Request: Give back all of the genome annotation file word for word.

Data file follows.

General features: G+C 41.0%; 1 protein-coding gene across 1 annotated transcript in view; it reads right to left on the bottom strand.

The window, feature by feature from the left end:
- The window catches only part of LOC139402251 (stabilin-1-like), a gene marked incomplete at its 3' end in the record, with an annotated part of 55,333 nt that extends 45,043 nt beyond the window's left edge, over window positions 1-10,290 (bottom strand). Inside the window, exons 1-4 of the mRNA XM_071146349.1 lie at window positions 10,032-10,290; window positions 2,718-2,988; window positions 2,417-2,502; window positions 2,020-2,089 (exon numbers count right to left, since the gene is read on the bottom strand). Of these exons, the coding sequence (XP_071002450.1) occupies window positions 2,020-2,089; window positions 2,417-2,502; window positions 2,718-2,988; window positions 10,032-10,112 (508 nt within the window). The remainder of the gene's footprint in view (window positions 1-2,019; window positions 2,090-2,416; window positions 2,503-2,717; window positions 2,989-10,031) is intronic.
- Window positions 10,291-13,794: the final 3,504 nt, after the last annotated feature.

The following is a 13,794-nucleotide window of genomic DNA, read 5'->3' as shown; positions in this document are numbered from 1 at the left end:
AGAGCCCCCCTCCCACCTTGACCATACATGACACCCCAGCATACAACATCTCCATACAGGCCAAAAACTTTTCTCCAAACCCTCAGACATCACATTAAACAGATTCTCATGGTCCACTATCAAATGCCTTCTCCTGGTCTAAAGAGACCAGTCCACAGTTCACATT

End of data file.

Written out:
General features: G+C 41.0%; 1 protein-coding gene across 1 annotated transcript in view; it reads right to left on the bottom strand.

The window, feature by feature from the left end:
- The window catches only part of LOC139402251 (stabilin-1-like), a gene marked incomplete at its 3' end in the record, with an annotated part of 55,333 nt that extends 45,043 nt beyond the window's left edge, over window positions 1-10,290 (bottom strand). Inside the window, exons 1-4 of the mRNA XM_071146349.1 lie at window positions 10,032-10,290; window positions 2,718-2,988; window positions 2,417-2,502; window positions 2,020-2,089 (exon numbers count right to left, since the gene is read on the bottom strand). Of these exons, the coding sequence (XP_071002450.1) occupies window positions 2,020-2,089; window positions 2,417-2,502; window positions 2,718-2,988; window positions 10,032-10,112 (508 nt within the window). The remainder of the gene's footprint in view (window positions 1-2,019; window positions 2,090-2,416; window positions 2,503-2,717; window positions 2,989-10,031) is intronic.
- Window positions 10,291-13,794: the final 3,504 nt, after the last annotated feature.

The following is a 13,794-nucleotide window of genomic DNA, read 5'->3' as shown; positions in this document are numbered from 1 at the left end:
AGAGCCCCCCTCCCACCTTGACCATACATGACACCCCAGCATACAACATCTCCATACAGGCCAAAAACTTTTCTCCAAACCCTCAGACATCACATTAAACAGATTCTCATGGTCCACTATCAAATGCCTTCTCCTGGTCTAAAGAGACCAGTCCACAGTTCACATT